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Mountain Range
A mountain range or hill range is a series of mountains or hills ranged in a line and connected by high ground. A mountain system or mountain belt is a group of mountain ranges with similarity in form, structure and alignment that have arisen from the same cause, usually an orogeny.[1] Mountain
Mountain
ranges are formed by a variety of geological processes, but most of the significant ones on Earth
Earth
are the result of plate tectonics. Mountain
Mountain
ranges are also found on many planetary mass objects in the Solar System
Solar System
and are likely a feature of most terrestrial planets. Mountain
Mountain
ranges are usually segmented by highlands or mountain passes and valleys. Individual mountains within the same mountain range do not necessarily have the same geologic structure or petrology
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Tree Structure
A tree structure or tree diagram is a way of representing the hierarchical nature of a structure in a graphical form. It is named a "tree structure" because the classic representation resembles a tree, even though the chart is generally upside down compared to an actual tree, with the "root" at the top and the "leaves" at the bottom. A tree structure is conceptual, and appears in several forms. For a discussion of tree structures in specific fields, see Tree
Tree
(data structure) for computer science: insofar as it relates to graph theory, see tree (graph theory), or also tree (set theory)
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Fold (geology)
A geological fold occurs when one or a stack of originally flat and planar surfaces, such as sedimentary strata, are bent or curved as a result of permanent deformation. Synsedimentary folds are those due to slumping of sedimentary material before it is lithified. Folds in rocks vary in size from microscopic crinkles to mountain-sized folds. They occur singly as isolated folds and in extensive fold trains of different sizes, on a variety of scales. Folds form under varied conditions of stress, hydrostatic pressure, pore pressure, and temperature gradient, as evidenced by their presence in soft sediments, the full spectrum of metamorphic rocks, and even as primary flow structures in some igneous rocks. A set of folds distributed on a regional scale constitutes a fold belt, a common feature of orogenic zones
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Taiwan
Taiwan
Taiwan
(/ˌtaɪˈwɑːn/ ( listen)), officially the Republic of China
China
(ROC), is a state in East Asia.[15][16][17] Its neighbors include the People's Republic of China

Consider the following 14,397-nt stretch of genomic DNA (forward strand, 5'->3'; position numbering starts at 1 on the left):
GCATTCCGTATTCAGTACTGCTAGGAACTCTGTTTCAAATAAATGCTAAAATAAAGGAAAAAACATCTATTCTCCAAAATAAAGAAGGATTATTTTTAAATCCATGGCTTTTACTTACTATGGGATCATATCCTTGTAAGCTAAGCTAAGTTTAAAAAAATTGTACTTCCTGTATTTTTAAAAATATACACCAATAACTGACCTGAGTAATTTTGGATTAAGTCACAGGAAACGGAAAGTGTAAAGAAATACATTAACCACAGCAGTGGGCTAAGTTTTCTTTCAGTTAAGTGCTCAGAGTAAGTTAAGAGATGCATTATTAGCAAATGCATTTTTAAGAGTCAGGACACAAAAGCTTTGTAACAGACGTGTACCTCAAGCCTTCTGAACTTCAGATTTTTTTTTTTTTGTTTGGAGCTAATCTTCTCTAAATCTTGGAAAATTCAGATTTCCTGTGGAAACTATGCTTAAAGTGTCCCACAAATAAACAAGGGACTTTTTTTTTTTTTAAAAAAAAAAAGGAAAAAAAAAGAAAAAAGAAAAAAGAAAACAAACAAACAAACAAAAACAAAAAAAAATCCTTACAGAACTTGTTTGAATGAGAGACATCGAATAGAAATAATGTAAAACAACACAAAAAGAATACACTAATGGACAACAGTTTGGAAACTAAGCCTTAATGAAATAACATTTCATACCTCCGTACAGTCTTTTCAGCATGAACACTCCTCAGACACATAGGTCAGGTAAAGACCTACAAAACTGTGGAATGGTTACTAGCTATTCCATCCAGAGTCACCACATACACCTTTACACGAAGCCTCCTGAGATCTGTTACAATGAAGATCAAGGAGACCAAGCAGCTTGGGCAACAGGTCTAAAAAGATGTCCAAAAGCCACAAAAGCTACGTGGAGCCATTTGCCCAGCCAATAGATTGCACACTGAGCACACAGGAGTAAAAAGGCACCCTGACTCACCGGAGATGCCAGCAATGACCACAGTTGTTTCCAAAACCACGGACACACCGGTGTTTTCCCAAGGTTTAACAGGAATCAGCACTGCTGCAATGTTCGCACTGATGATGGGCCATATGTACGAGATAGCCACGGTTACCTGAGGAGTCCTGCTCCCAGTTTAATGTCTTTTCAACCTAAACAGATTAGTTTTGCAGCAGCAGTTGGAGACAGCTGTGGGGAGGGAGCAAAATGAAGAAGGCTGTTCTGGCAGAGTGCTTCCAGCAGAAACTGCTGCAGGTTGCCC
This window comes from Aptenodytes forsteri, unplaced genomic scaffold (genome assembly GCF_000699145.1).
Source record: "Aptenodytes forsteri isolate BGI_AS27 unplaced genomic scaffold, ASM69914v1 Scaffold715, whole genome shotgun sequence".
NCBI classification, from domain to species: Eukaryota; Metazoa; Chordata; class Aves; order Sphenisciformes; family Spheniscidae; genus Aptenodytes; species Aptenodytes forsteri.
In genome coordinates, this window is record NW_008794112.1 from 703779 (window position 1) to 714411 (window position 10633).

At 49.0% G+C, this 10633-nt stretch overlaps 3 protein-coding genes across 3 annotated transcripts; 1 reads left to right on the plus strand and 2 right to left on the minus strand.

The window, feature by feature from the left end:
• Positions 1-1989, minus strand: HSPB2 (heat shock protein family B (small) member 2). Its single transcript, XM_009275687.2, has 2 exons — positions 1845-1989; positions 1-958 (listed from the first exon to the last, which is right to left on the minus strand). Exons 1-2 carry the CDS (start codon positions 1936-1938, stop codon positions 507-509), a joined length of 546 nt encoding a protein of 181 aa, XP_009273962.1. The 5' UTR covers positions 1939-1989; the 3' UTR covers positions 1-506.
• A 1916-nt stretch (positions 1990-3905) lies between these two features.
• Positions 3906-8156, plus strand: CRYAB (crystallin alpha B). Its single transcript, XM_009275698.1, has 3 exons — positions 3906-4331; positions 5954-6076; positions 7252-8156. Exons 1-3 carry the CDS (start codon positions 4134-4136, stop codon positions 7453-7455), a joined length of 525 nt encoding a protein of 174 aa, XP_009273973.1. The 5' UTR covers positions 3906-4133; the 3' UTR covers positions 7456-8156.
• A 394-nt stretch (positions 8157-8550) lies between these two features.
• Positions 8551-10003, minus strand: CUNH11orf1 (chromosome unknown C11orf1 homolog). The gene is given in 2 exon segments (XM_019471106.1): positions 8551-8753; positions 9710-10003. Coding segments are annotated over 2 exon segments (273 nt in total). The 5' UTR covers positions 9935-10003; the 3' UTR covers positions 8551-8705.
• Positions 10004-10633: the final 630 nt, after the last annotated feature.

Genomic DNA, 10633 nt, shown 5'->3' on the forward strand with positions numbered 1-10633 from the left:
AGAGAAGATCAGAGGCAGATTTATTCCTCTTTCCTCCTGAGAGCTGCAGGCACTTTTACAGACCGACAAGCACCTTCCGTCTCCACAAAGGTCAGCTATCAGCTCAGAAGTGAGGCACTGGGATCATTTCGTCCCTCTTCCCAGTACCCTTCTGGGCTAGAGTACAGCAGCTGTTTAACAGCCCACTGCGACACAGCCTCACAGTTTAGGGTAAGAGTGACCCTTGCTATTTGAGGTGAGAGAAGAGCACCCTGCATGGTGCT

China
(PRC) to the west, Japan
Japan
to the northeast, and the Philippines
Philippines
to the south. It is the most populous state and largest economy that is not a member of the United Nations. The island of Taiwan, formerly known as Formosa, was inhabited by aborigines before the 17th century, when Dutch and Spanish colonies opened the island to mass Han immigration. After a brief rule by the Kingdom of Tungning, the island was annexed by the Qing dynasty, the last dynasty of China. The Qing ceded Taiwan
Taiwan
to Japan
Japan
in 1895 after the Sino-Japanese War
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Philippines
Coordinates: 13°N 122°E / 13°N 122°E / 13; 122 Republic
Republic
of the Philippines Republika ng PilipinasFlagCoat of armsMotto:  "Maka-Diyos, Maka-Tao, Makakalikasan at Makabansa"[1] "For God, People, Nature, and Country"Anthem: Lupang Hinirang Chosen LandGreat SealDakilang Sagisag ng Pilipinas  (Tagalog) Great Seal of the PhilippinesCapital Manilaa 14°35′N 120°58′E / 14.583°N 120.967°E / 14.583; 120.967Largest city
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Papua New Guinea
Coordinates: 6°S 147°E / 6°S 147°E / -6; 147Independent State of Papua New GuineaIndependen Stet bilong Papua Niugini Papua Niu GiniFlagNational emblemMotto: "Unity in diversity"[1]Anthem: O Arise, All You Sons [2]Location of  Papua New Guinea  (green)Capital and largest city Port Moresby 9°30′S 147°07′E / 9.500°S 147.117°E / -9.500; 147.117Official languages[3][4]Hiri Motu Tok Pisin PNG Sign Language EnglishDemonym Papua New GuineanGovernment Unitary parliamentary constitutional monarchy• MonarchElizabeth II• Governor-GeneralBob Dadae• Prime MinisterPeter O'NeillLegislature National ParliamentIndependence from Australia• Papua and
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New Zealand
New Zealand
New Zealand
(/njuːˈziːlənd/ ( listen); Māori: Aotearoa [aɔˈtɛaɾɔa]) is an island country in the southwestern Pacific Ocean. The country geographically comprises two main landmasses—the North Island
North Island
(Te Ika-a-Māui), and the South Island
South Island
(Te Waipounamu)—and around 600 smaller islands. New Zealand
New Zealand
is situated some 1,500 kilometres (900 mi) east of Australia
Australia
across the Tasman Sea
Tasman Sea
and roughly 1,000 kilometres (600 mi) south of the Pacific island areas of New Caledonia, Fiji, and Tonga. Because of its remoteness, it was one of the last lands to be settled by humans. During its long period of isolation, New Zealand
New Zealand
developed a distinct biodiversity of animal, fungal and plant life
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Pacific Ring Of Fire
The Ring of Fire is a major area in the basin of the Pacific Ocean where a large number of earthquakes and volcanic eruptions occur. In a 40,000 km (25,000 mi) horseshoe shape, it is associated with a nearly continuous series of oceanic trenches, volcanic arcs, and volcanic belts and plate movements. It has 452 volcanoes (more than 75% of the world's active and dormant volcanoes).[1] The Ring of Fire is sometimes called the circum-Pacific belt. About 90%[2] of the world's earthquakes and 81%[3] of the world's largest earthquakes occur along the Ring of Fire
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August Heinrich Petermann